A recent issue of Lawyers’ Weekly has an article that discusses the trend of some doctors requiring patients to contractually limit their rights to bring medical malpractice claims before the doctors will provide medical service. The agreements at issue would require patients to agree to arbitrate their claims and agree to limit their claims to $250,000.00.
Aside from our general opposition to pre-claim arbitration clauses, we have several concerns about such agreements. First, this experiment has been tried and failed. In 1999, the Utah legislature passed a law allowing doctors to use arbitration agreements; it was amended in 2003 to let doctors turn away patients who refused to sign them, although it made an exception for emergency treatment. That law was repealed in 2004; now, health care providers can use these agreements, but they can’t deny treatment because the patient won’t sign.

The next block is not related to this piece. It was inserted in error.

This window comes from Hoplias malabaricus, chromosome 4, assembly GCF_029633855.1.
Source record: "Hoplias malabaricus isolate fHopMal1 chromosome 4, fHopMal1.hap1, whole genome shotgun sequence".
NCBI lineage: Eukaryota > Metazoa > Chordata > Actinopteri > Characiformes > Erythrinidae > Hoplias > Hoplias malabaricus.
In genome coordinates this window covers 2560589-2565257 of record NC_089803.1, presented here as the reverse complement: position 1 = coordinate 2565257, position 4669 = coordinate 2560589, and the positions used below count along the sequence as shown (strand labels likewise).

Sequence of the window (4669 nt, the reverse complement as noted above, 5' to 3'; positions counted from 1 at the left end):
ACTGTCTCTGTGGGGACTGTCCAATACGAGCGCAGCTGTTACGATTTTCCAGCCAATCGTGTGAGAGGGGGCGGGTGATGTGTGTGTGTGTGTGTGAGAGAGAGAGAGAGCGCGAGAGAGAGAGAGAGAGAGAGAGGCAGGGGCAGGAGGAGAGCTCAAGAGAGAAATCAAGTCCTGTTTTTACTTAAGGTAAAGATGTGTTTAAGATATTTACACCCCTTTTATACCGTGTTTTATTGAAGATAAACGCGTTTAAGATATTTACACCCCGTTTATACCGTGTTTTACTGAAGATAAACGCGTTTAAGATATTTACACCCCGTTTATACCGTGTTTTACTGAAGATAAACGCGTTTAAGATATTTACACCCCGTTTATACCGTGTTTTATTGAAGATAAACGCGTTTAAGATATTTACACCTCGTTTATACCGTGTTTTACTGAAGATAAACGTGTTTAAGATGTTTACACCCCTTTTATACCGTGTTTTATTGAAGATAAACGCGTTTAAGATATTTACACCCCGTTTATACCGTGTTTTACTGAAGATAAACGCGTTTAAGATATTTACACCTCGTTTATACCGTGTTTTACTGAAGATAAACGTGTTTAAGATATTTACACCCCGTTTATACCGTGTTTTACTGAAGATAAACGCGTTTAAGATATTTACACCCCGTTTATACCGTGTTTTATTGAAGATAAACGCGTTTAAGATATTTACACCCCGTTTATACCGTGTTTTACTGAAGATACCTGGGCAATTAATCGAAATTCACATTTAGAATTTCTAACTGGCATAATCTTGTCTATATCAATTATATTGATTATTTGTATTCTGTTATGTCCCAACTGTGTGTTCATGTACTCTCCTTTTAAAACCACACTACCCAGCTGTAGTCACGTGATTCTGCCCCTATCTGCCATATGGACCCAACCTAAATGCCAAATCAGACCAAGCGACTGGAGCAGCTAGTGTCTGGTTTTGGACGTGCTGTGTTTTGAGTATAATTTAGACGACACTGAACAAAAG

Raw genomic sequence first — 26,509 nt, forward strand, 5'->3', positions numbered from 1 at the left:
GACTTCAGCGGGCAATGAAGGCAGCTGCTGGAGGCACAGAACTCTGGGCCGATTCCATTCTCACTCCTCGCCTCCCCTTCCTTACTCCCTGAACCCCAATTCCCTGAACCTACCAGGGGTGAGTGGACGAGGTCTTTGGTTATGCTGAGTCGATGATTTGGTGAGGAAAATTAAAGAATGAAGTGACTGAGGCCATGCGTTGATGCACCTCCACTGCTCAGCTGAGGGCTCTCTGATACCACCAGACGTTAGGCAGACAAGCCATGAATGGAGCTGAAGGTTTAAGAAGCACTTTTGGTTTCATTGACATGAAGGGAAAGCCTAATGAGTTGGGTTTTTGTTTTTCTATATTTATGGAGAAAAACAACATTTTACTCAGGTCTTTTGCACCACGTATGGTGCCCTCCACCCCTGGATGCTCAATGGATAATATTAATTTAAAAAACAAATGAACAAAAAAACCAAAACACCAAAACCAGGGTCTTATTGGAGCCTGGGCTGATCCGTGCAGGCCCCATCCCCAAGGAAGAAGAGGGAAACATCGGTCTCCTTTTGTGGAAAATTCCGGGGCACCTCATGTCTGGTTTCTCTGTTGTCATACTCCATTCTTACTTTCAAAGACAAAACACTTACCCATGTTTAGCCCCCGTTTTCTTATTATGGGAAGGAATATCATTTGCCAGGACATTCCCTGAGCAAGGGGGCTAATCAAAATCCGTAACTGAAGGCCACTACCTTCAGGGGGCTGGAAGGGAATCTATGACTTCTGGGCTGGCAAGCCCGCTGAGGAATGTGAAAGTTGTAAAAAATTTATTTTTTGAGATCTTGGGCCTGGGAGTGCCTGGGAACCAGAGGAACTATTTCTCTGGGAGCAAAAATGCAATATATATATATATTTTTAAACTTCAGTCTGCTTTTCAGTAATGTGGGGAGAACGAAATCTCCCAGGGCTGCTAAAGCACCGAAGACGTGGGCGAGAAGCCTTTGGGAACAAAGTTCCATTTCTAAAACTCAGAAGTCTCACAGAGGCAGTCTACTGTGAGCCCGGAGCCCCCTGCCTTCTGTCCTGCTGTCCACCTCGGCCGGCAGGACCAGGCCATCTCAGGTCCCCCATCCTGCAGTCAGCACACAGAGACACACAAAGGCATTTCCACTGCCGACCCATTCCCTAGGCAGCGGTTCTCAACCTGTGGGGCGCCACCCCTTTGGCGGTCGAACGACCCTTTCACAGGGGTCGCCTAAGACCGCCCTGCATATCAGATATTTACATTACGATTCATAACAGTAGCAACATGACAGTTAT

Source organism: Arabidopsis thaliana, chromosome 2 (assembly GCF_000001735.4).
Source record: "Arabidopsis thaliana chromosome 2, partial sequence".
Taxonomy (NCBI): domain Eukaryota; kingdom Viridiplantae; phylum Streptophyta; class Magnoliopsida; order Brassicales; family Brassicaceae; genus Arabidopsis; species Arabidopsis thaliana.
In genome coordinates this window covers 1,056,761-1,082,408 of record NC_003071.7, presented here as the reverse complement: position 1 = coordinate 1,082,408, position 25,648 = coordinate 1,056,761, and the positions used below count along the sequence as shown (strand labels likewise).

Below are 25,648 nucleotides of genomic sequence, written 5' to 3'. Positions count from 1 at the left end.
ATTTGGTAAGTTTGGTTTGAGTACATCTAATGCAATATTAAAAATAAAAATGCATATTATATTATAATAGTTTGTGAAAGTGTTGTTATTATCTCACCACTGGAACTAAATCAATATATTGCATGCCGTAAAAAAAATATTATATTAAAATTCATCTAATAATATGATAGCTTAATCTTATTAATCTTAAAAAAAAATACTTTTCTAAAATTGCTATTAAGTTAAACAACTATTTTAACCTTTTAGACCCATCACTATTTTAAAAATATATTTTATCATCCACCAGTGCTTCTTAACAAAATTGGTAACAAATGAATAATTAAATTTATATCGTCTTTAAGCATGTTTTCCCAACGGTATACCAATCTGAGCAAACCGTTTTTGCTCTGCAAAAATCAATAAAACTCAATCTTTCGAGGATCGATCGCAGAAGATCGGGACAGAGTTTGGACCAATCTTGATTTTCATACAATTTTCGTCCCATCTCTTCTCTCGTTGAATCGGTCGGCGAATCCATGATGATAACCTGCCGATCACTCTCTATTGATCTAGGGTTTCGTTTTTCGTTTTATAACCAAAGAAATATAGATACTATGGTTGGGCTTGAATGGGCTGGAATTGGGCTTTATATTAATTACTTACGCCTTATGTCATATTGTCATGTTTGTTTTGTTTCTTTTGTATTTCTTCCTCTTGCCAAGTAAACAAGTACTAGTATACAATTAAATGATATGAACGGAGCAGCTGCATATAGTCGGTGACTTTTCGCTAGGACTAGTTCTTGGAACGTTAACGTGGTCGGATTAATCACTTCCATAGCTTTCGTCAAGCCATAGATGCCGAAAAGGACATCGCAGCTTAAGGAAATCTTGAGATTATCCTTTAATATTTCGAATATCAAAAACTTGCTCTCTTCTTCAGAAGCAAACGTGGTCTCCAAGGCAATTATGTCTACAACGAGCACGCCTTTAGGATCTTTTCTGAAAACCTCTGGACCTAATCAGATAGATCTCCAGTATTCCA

Moreover, such agreements promote secrecy. Unlike lawsuits, records of when an arbitration was filed and the eventual results are not public records. It is important to potential patients and to state regulatory bodies that they know which doctors are “repeat offenders” in the medical malpractice arena.
Finally, we question whether this is the proper way to start a doctor-patient relationship. Study after study finds that the most important factor in whether a patient asserts a medical malpractice claim is how the patient and his or her family is treated by the provider. Even when things go bad, a patient is hesitant to sue a doctor he or she likes. It seems that starting a relationship off on this foot (or worse, having a patient get extremely upset after the fact when they first realize they signed the agreement) might lead to an increase in claims.
While the trend is interesting, we’re not aware of any Austin physicians yet requiring such agreements, and we have real questions about whether they could be valid under Texas law.
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